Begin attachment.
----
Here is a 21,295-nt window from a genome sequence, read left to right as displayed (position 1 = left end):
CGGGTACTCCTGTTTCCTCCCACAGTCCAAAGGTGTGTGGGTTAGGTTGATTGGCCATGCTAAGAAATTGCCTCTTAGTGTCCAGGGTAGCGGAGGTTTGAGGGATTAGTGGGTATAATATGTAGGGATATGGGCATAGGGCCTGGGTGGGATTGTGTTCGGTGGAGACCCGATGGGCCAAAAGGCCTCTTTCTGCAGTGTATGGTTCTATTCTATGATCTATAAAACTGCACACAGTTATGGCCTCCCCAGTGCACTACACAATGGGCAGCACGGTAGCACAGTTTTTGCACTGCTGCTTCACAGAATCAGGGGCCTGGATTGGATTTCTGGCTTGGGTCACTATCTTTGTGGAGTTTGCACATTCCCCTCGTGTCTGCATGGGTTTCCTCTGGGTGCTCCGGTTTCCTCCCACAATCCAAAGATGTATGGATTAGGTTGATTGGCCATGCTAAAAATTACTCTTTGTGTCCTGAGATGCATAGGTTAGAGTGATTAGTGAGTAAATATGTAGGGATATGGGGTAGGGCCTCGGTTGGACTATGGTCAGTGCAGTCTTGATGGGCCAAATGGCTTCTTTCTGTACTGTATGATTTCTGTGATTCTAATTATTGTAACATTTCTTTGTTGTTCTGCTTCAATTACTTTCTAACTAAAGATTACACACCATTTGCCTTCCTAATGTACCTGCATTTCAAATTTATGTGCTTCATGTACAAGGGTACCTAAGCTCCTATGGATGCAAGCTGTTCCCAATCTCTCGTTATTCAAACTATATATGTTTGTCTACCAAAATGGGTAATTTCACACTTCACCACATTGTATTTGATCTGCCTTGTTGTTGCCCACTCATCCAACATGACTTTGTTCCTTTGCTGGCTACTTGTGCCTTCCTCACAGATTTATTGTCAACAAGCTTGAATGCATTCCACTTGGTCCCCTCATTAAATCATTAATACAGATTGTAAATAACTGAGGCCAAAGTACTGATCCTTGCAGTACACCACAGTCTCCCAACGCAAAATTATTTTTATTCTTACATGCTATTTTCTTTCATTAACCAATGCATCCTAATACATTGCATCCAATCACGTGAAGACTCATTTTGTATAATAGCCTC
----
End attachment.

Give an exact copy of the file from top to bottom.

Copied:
Here is a 21,295-nt window from a genome sequence, read left to right as displayed (position 1 = left end):
CGGGTACTCCTGTTTCCTCCCACAGTCCAAAGGTGTGTGGGTTAGGTTGATTGGCCATGCTAAGAAATTGCCTCTTAGTGTCCAGGGTAGCGGAGGTTTGAGGGATTAGTGGGTATAATATGTAGGGATATGGGCATAGGGCCTGGGTGGGATTGTGTTCGGTGGAGACCCGATGGGCCAAAAGGCCTCTTTCTGCAGTGTATGGTTCTATTCTATGATCTATAAAACTGCACACAGTTATGGCCTCCCCAGTGCACTACACAATGGGCAGCACGGTAGCACAGTTTTTGCACTGCTGCTTCACAGAATCAGGGGCCTGGATTGGATTTCTGGCTTGGGTCACTATCTTTGTGGAGTTTGCACATTCCCCTCGTGTCTGCATGGGTTTCCTCTGGGTGCTCCGGTTTCCTCCCACAATCCAAAGATGTATGGATTAGGTTGATTGGCCATGCTAAAAATTACTCTTTGTGTCCTGAGATGCATAGGTTAGAGTGATTAGTGAGTAAATATGTAGGGATATGGGGTAGGGCCTCGGTTGGACTATGGTCAGTGCAGTCTTGATGGGCCAAATGGCTTCTTTCTGTACTGTATGATTTCTGTGATTCTAATTATTGTAACATTTCTTTGTTGTTCTGCTTCAATTACTTTCTAACTAAAGATTACACACCATTTGCCTTCCTAATGTACCTGCATTTCAAATTTATGTGCTTCATGTACAAGGGTACCTAAGCTCCTATGGATGCAAGCTGTTCCCAATCTCTCGTTATTCAAACTATATATGTTTGTCTACCAAAATGGGTAATTTCACACTTCACCACATTGTATTTGATCTGCCTTGTTGTTGCCCACTCATCCAACATGACTTTGTTCCTTTGCTGGCTACTTGTGCCTTCCTCACAGATTTATTGTCAACAAGCTTGAATGCATTCCACTTGGTCCCCTCATTAAATCATTAATACAGATTGTAAATAACTGAGGCCAAAGTACTGATCCTTGCAGTACACCACAGTCTCCCAACGCAAAATTATTTTTATTCTTACATGCTATTTTCTTTCATTAACCAATGCATCCTAATACATTGCATCCAATCACGTGAAGACTCATTTTGTATAATAGCCTC